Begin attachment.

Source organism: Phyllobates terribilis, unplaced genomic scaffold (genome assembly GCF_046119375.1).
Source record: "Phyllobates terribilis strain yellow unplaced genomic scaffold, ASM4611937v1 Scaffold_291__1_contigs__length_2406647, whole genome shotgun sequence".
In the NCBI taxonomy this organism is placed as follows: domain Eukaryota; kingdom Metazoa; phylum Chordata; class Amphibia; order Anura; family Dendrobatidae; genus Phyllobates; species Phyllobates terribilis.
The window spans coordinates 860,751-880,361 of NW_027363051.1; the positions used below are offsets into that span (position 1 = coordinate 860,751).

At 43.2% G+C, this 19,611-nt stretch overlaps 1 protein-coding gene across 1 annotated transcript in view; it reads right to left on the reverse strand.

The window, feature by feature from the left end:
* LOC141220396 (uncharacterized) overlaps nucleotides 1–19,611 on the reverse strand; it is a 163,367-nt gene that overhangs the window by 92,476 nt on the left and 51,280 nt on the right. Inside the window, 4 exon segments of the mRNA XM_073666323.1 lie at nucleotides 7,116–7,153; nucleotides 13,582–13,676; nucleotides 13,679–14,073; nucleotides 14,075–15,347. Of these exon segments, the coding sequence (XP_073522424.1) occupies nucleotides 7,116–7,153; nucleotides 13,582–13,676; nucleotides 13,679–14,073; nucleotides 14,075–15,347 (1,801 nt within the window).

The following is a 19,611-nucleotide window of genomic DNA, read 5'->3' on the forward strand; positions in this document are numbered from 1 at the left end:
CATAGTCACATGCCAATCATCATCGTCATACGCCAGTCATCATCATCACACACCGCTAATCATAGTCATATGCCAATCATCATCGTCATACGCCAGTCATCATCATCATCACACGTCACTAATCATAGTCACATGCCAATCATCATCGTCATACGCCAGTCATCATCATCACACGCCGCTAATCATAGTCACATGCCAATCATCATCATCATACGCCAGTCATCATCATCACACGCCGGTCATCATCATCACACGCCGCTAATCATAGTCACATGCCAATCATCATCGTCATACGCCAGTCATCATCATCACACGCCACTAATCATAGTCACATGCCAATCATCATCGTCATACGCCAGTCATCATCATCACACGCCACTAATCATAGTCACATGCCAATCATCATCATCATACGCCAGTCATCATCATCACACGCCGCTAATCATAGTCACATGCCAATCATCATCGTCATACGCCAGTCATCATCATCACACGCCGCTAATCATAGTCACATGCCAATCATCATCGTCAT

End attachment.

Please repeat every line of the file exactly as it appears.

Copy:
Source organism: Phyllobates terribilis, unplaced genomic scaffold (genome assembly GCF_046119375.1).
Source record: "Phyllobates terribilis strain yellow unplaced genomic scaffold, ASM4611937v1 Scaffold_291__1_contigs__length_2406647, whole genome shotgun sequence".
In the NCBI taxonomy this organism is placed as follows: domain Eukaryota; kingdom Metazoa; phylum Chordata; class Amphibia; order Anura; family Dendrobatidae; genus Phyllobates; species Phyllobates terribilis.
The window spans coordinates 860,751-880,361 of NW_027363051.1; the positions used below are offsets into that span (position 1 = coordinate 860,751).

At 43.2% G+C, this 19,611-nt stretch overlaps 1 protein-coding gene across 1 annotated transcript in view; it reads right to left on the reverse strand.

The window, feature by feature from the left end:
* LOC141220396 (uncharacterized) overlaps nucleotides 1–19,611 on the reverse strand; it is a 163,367-nt gene that overhangs the window by 92,476 nt on the left and 51,280 nt on the right. Inside the window, 4 exon segments of the mRNA XM_073666323.1 lie at nucleotides 7,116–7,153; nucleotides 13,582–13,676; nucleotides 13,679–14,073; nucleotides 14,075–15,347. Of these exon segments, the coding sequence (XP_073522424.1) occupies nucleotides 7,116–7,153; nucleotides 13,582–13,676; nucleotides 13,679–14,073; nucleotides 14,075–15,347 (1,801 nt within the window).

The following is a 19,611-nucleotide window of genomic DNA, read 5'->3' on the forward strand; positions in this document are numbered from 1 at the left end:
CATAGTCACATGCCAATCATCATCGTCATACGCCAGTCATCATCATCACACACCGCTAATCATAGTCATATGCCAATCATCATCGTCATACGCCAGTCATCATCATCATCACACGTCACTAATCATAGTCACATGCCAATCATCATCGTCATACGCCAGTCATCATCATCACACGCCGCTAATCATAGTCACATGCCAATCATCATCATCATACGCCAGTCATCATCATCACACGCCGGTCATCATCATCACACGCCGCTAATCATAGTCACATGCCAATCATCATCGTCATACGCCAGTCATCATCATCACACGCCACTAATCATAGTCACATGCCAATCATCATCGTCATACGCCAGTCATCATCATCACACGCCACTAATCATAGTCACATGCCAATCATCATCATCATACGCCAGTCATCATCATCACACGCCGCTAATCATAGTCACATGCCAATCATCATCGTCATACGCCAGTCATCATCATCACACGCCGCTAATCATAGTCACATGCCAATCATCATCGTCAT